View: 6723
William M. Denevan writes that, "The discovery of America was followed by possibly the greatest demographic disaster in the history of the world." Research by some scholars provides population estimates of the pre-contact Americas to be as high as 112 million in 1492, while others estimate the population to have been as low as eight million. In any case, the native population declined to less than six million by 1650. In this collection of essays, historians, anthropologists, and geographers discuss the discrepancies in the population estimates and the evidence for the post-European decline. Woodrow Borah, Angel Rosenblat, William T. Sanders, and others touch on such topics as the Indian slave trade, diseases, military action, and the disruption of the social systems of the native peoples. Offering varying points of view, the contributors critically analyze major hemispheric and regional data and estimates for pre- and post-European contact. This revised edition features a new introduction by Denevan reviewing recent literature and providing a new hemispheric estimate of 54 million, a foreword by W. George Lovell of Queen's University, and a comprehensive updating of the already extensive bibliography. Research in this subject is accelerating, with contributions from many disciplines. The discussions and essays presented here can serve both as an overview of past estimates, conflicts, and methods and as indicators of new approaches and perspectives to this timely subject.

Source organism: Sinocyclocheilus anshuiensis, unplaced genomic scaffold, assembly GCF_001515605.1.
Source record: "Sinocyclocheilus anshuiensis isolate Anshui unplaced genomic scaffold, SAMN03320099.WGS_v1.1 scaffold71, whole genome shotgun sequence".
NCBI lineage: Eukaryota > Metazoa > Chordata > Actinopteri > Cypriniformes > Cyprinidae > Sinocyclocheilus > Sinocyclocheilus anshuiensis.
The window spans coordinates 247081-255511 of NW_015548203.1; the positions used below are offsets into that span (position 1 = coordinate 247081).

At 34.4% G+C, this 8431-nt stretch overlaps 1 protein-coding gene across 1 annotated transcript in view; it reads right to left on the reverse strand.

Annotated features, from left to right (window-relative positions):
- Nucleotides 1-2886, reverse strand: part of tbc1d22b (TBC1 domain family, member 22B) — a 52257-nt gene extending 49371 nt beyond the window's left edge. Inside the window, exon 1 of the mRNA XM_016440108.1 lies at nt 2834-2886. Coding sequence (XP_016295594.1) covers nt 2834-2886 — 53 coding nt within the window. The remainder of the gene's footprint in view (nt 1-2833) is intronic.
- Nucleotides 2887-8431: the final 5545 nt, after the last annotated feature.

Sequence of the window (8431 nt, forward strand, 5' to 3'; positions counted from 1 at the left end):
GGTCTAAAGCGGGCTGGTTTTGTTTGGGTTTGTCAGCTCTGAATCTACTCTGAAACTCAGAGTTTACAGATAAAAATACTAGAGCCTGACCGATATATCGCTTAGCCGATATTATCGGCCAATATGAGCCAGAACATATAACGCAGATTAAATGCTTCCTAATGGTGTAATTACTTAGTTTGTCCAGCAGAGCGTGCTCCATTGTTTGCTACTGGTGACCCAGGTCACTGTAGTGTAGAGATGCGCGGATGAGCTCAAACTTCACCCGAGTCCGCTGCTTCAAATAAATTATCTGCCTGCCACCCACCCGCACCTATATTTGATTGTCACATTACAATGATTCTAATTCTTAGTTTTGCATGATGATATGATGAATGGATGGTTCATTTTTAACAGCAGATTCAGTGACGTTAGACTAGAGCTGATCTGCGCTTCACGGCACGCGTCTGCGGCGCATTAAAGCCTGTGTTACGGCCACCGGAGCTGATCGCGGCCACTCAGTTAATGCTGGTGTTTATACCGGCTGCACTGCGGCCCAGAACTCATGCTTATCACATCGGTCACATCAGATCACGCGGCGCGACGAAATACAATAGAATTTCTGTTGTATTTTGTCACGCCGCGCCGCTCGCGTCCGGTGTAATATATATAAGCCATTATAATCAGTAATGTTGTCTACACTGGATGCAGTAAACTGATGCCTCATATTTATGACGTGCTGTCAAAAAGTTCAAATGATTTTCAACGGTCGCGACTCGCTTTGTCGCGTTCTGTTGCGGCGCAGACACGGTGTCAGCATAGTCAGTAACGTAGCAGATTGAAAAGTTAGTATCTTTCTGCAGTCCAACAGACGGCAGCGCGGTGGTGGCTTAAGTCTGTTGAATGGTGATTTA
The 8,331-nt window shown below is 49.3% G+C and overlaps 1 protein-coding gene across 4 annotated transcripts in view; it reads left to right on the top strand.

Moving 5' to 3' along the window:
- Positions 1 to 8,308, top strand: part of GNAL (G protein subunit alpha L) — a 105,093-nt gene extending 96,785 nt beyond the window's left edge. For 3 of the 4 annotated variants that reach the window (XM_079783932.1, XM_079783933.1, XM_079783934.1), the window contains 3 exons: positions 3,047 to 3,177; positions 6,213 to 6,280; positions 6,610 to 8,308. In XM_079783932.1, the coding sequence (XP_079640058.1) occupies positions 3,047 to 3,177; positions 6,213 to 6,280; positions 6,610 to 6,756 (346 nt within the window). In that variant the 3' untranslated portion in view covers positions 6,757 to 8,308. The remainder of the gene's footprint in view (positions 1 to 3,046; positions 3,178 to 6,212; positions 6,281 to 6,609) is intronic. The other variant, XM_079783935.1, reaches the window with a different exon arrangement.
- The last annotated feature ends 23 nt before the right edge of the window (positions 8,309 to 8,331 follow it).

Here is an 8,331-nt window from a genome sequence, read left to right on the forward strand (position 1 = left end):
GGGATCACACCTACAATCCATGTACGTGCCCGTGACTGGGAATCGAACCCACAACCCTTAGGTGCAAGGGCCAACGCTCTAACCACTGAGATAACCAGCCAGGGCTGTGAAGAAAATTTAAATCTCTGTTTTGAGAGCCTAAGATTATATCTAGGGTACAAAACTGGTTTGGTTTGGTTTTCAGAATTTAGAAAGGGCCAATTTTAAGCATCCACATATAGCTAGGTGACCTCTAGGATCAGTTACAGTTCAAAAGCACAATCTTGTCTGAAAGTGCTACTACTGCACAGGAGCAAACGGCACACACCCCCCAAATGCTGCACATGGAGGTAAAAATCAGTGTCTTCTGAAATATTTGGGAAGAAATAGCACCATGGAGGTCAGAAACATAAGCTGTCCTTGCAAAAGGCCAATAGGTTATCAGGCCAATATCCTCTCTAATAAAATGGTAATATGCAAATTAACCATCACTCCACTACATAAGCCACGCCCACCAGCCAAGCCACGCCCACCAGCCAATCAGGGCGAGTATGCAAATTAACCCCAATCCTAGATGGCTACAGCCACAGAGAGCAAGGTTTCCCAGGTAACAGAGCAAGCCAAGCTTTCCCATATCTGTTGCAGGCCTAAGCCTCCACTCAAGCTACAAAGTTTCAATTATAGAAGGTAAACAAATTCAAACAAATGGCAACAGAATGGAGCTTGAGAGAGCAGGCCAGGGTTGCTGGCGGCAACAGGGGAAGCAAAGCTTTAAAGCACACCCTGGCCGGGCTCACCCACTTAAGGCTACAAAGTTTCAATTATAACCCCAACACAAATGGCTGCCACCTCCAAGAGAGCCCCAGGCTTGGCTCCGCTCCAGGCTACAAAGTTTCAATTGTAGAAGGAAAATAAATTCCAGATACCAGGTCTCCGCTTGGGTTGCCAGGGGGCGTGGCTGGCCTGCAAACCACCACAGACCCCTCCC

• History

The Rise and Fall of Adam and Eve


Author: Stephen Greenblatt
Publisher: W. W. Norton & Company
ISBN: 0393634582
Category: History
Page: 368